26 Concluding Remarks Thurston (1990) Mathematics is amazingly compressible: you may struggle a long time, step by step, work through some process or idea from several approaches. But once you understand it and have the mental perspective to see it as a whole, there is often a tremendous mental compression. You can file it away, recall it, quickly and completely when you need it, and use it as just one step in some other mental process. The insight that goes with this compression is one of the real joys of mathematics. 26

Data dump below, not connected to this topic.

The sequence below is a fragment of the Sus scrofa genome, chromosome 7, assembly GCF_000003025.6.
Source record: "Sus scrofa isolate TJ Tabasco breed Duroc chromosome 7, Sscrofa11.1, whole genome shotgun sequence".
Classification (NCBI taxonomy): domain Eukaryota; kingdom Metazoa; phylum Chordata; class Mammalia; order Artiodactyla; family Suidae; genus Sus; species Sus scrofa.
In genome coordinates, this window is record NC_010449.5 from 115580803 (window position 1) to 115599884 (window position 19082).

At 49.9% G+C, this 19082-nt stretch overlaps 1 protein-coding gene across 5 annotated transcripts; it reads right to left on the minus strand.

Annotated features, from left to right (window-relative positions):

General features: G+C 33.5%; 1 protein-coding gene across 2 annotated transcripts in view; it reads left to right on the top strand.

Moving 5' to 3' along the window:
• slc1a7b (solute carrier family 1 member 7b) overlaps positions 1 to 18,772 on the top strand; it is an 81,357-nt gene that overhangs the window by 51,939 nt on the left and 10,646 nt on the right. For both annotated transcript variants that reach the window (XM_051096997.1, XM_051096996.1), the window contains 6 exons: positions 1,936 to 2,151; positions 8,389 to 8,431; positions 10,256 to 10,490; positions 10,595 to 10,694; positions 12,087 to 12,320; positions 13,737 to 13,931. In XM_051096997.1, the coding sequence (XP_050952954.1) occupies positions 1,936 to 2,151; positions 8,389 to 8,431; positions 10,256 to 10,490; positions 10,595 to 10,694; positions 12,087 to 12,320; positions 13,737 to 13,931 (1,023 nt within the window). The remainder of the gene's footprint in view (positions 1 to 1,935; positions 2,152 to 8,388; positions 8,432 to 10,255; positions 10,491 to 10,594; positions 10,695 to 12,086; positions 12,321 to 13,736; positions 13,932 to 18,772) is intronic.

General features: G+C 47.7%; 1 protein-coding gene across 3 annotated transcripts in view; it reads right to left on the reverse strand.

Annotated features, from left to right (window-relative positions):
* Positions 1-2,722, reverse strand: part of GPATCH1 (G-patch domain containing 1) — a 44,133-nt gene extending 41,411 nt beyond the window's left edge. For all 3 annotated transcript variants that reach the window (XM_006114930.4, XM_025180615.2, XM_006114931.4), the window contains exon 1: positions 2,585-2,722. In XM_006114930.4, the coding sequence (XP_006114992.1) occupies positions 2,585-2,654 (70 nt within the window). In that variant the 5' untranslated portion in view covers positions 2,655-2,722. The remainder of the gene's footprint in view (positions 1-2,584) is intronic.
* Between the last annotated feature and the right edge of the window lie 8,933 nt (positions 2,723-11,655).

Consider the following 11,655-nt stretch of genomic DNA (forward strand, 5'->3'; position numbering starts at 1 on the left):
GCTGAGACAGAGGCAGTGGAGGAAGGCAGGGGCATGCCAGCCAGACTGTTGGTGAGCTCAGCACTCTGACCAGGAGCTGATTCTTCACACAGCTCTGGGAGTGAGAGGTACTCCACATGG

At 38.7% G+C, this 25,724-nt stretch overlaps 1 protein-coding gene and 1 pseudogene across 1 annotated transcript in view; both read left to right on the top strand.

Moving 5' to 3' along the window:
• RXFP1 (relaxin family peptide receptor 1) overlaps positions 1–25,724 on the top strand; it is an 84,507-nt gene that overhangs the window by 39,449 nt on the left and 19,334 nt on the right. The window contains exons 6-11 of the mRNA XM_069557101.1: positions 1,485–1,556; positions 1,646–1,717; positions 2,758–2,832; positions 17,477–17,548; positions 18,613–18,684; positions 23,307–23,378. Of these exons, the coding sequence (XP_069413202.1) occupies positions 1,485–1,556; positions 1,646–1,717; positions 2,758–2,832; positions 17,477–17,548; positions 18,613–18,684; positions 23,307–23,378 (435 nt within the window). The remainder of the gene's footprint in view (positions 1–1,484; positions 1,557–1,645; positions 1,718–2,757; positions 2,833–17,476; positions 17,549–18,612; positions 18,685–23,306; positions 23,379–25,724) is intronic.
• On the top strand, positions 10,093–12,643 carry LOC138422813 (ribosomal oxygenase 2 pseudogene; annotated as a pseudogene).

27 References Bass, H., 2005. Mathematics, mathematicians and mathematics education. Bulletin of the American Mathematical Society, 42, pp.417-430. Boesen, J., Lithner, J, and Palm, T., 2010. The relation between types of assessment tasks and the mathematical reasoning students use. Educational Studies in Mathematics, 75, pp.89-105. Cousin, G. 2006 An introduction to threshold concepts. Planet 17. Available online at last accessed 20 June 2012. Cuoco, A., Goldenberg, E.P. and Mark, J., 1996. Habits of mind: an organising principle for mathematics curricula. Journal of Mathematical Behaviour, 15, pp.375-402. Dreyfus, T., 1991. Advanced mathematical thinking processes. In: D. Tall ed., Advanced Mathematical Thinking. Dordrecht: Kluwer Academic Publishers. pp.25-41. Dubinsky, E. and McDonald, M.A., 2001. In: D. Holton ed., The Teaching and Learning of Mathematics at University Level. Dordrecht: Kluwer Academic Publishers, pp.275-282. Gray, E. and Tall, D., 1994. Duality, ambiguity and flexibility: A “proceptual” view of simple arithmetic. Journal for Research in Mathematics Education, 25(2), pp.116-140. Groves, S. and Doig, B., 2002. Developing conceptual understanding: The role of the task in communities of mathematical inquiry, PME26. 27